Nine-year-old Maria Singh learns to play softball just like her heroes in the All-American Girls’ League, while her parents and neighbors are struggling through World War II, working for India’s independence, and trying to stay on their farmland.
Lost in the Black Forest, Otto meets three mysterious sisters and finds himself entwined in a prophecy, a promise, and a harmonica–and decades later three children, Friedrich in Germany, Mike in Pennsylvania, and Ivy in California find themselves caught up in the same thread of destiny in the darkest days of the twentieth century, struggling to keep their families intact, and tied together by the music of the same harmonica.
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See the review at WOW Review, Volume VIII, Issue 1.
Twelve-year-old Tracy–or Tuyet–has always felt different. The villagers in Vietnam called her con-lai, or “half-breed,” because her father was an American GI. And she doesn’t fit in with her adoptive family in California, either. But when Tracy and a friend discover a soldier’s dogtag hidden among her father’s things, it sets her past and her present on a collision course. Where should her broken heart come to rest? In a time and place she remembers only in her dreams? Or among the people she now calls family?
Every day, thousands of farmworkers harvested the food that ended up on kitchen tables all over the country. But at the end of the day, when the workers sat down to eat, there were only beans on their own tables. Then Dolores Huerta and Cesar Chavez teamed up. Together they motivated the workers to fight for their rights and, in the process, changed history. Award-winning author Monica Brown and acclaimed illustrator Joe Cepeda join together to create this stunning tribute to two of the most influential people of the twentieth century. Todos los dÍas, miles de campesinos cosechaban los alimentos que se servÍan en los hogares de todo el paÍs. Pero al terminar la jornada, cuando los campesinos se sentaban a comer, lo Único que habÍa en sus propias mesas era frijoles. Entonces, Dolores Huerta y CÉsar ChÁvez se unieron para motivar a los trabajadores a luchar por sus derechos y en el proceso, cambiaron el curso de la historia. La premiada autora Monica Brown y el aclamado ilustrador Joe Cepeda se unen para crear Éste impresionante tributo a dos de las personas mÁs influentes del siglo veinte.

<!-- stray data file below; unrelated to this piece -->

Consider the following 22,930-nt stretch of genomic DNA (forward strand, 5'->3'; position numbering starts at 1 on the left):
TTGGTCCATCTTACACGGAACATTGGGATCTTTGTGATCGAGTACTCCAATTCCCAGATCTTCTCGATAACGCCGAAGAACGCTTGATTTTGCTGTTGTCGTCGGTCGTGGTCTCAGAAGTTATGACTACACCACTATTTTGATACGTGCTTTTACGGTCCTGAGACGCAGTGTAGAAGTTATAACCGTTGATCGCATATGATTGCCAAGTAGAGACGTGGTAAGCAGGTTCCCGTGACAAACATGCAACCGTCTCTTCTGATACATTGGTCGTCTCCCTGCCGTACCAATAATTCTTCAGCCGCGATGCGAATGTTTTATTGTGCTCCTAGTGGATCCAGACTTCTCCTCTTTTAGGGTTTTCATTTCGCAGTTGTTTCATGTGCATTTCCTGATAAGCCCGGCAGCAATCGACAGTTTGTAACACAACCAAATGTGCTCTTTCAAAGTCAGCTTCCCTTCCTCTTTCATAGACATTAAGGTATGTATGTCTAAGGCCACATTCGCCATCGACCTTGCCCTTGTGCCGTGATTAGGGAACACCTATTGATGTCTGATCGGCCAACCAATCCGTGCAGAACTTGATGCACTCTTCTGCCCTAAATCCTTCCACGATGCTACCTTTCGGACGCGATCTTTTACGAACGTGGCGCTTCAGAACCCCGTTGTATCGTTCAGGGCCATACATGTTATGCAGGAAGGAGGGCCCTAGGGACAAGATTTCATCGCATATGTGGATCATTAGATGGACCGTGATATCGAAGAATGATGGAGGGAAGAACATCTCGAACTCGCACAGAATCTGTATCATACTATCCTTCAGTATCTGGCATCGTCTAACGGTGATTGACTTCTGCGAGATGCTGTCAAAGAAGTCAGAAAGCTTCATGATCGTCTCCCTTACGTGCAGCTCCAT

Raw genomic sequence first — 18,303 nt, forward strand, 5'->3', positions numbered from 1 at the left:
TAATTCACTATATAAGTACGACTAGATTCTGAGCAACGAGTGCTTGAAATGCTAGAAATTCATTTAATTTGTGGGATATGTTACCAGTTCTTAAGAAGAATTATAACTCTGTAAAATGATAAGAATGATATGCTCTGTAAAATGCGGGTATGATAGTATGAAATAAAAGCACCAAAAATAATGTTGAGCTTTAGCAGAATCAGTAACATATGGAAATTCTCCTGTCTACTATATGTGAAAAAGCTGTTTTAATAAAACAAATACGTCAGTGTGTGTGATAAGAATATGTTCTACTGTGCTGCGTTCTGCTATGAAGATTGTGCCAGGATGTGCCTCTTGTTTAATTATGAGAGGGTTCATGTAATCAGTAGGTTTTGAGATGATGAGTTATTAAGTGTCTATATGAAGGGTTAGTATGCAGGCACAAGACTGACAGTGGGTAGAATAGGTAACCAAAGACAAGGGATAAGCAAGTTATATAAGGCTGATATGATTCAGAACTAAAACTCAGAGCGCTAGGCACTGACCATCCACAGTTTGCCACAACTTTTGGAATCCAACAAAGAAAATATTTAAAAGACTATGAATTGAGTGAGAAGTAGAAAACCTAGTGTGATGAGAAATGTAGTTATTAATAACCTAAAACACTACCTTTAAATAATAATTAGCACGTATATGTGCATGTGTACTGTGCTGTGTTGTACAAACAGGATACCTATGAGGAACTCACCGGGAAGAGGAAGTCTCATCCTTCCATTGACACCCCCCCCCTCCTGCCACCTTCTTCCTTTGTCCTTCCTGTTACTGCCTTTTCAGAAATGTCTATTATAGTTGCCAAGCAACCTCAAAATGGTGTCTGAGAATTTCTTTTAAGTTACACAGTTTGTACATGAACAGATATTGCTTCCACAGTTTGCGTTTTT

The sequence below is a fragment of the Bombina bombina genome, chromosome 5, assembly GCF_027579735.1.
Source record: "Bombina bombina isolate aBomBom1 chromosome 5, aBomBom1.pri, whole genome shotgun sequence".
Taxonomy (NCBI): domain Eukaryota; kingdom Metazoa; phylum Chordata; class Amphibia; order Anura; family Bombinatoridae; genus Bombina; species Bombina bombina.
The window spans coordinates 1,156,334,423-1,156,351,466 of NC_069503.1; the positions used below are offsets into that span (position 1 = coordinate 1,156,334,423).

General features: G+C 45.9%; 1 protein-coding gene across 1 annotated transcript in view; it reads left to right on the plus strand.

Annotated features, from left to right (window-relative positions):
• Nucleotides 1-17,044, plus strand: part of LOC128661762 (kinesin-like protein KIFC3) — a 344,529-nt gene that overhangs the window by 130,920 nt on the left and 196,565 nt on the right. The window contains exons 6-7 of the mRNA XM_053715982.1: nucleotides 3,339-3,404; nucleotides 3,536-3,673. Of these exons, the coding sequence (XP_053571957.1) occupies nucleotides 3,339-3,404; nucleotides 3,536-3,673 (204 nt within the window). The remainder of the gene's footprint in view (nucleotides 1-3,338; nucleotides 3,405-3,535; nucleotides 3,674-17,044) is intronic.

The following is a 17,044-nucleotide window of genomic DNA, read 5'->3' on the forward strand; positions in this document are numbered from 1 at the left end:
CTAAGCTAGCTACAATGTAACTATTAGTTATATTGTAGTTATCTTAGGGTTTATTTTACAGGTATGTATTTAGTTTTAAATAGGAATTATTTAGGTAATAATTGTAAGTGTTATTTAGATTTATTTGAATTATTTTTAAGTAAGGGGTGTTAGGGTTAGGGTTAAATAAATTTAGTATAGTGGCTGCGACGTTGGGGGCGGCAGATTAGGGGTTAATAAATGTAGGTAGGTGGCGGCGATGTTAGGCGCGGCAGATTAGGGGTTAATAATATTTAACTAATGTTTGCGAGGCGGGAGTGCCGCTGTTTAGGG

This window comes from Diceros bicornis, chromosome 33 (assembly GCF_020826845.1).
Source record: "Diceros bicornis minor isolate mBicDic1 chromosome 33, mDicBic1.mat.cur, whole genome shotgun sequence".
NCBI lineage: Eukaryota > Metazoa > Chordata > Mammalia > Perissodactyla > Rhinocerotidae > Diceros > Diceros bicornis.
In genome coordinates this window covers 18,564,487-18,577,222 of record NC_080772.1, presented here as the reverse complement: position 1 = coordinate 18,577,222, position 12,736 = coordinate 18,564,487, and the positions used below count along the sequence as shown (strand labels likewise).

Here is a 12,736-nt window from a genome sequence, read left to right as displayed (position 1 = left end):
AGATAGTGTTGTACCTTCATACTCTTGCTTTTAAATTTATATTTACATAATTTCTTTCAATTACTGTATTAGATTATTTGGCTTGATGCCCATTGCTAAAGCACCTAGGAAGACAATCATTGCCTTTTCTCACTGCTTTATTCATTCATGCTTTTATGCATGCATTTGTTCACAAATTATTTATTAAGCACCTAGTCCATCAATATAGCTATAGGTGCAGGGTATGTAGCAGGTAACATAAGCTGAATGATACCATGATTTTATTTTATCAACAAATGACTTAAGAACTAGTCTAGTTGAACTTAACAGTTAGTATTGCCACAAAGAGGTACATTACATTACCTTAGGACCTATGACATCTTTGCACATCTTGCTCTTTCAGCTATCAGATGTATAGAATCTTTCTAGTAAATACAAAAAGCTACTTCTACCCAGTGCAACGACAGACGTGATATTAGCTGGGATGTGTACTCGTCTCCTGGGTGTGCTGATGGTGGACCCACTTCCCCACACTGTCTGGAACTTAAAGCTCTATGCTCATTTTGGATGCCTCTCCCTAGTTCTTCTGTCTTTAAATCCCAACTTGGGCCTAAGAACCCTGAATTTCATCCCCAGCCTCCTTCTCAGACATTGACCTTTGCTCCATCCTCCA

Fifteen-year-old Pearl DeWitt and her mother live in Fallbrook, California, where it’s sunny 340 days of the year, and where her uncle owns a grove of 900 avocado trees. Uncle Hoyt hires migrant workers regularly, but Pearl doesn’t pay much attention to them . . . until Amiel. From the moment she sees him, Pearl is drawn to this boy who keeps to himself, fears being caught by la migra, and is mysteriously unable to talk. And after coming across Amiel’s makeshift hut near Agua Prieta Creek, Pearl falls into a precarious friendship—and a forbidden romance.Then the wildfires strike. Fallbrook—the town of marigolds and palms, blood oranges and sweet limes—is threatened by the Agua Prieta fire, and a mandatory evacuation order is issued. But Pearl knows that Amiel is in the direct path of the fire, with no one to warn him, no way to get out. Slipping away from safety and her family, Pearl moves toward the dark creek, where the smoke has become air, the air smoke. Laura McNeal has crafted a beautiful and haunting novel full of peril, desperation, and love.
See the review at WOW Review, Volume 3, Issue 4
As high school senior Rudy adjusts his attitudes toward the elderly when his senile grandmother has to move in with his family, his girlfriend encourages him to talk with a friend’s mother who has similar problems with her own mother.
Lucky, age ten, can’t wait another day. The meanness gland in her heart and the crevices full of questions in her brain make running away from Hard Pan, California (population 43), the rock-bottom only choice she has.
It’s all Brigitte’s fault — for wanting to go back to France. Guardians are supposed to stay put and look after girls in their care! Instead Lucky is sure that she’ll be abandoned to some orphanage in Los Angeles where her beloved dog, HMS Beagle, won’t be allowed. She’ll have to lose her friends Miles, who lives on cookies, and Lincoln, future U.S. president (maybe) and member of the International Guild of Knot Tyers. Just as bad, she’ll have to give up eavesdropping on twelve-step anonymous programs where the interesting talk is all about Higher Powers. Lucky needs her own — and quick.
But she hadn’t planned on a dust storm.
Or needing to lug the world’s heaviest survival-kit backpack into the desert.
Estrella can run so fast that she burns up the air, leaving trails of flames wherever she goes.Her pets — a Kickle Snifter, a Sidehill Wowser, and a Rubberado puppy — are as untamed as California, and the pride and love of Estrella’s heart.When the greedy ghosts of old gold miners steal her pets, Estrella will need every bit of her pluck and nimble-footedness to rescue them from the ghosts of Luckless Gulch.
In this sequel to Honey Blonde Chica, Evie Gomez finally has it all: a sweet boyfriend, two mejor amigas, and an upcoming sixteeñera that’s the talk of the school. Too bad reality has a way of ruining things. Just when things look perfect, everything starts to unwind. Evie’s life takes one bad turn after another. Things can’t get more complicated…can they?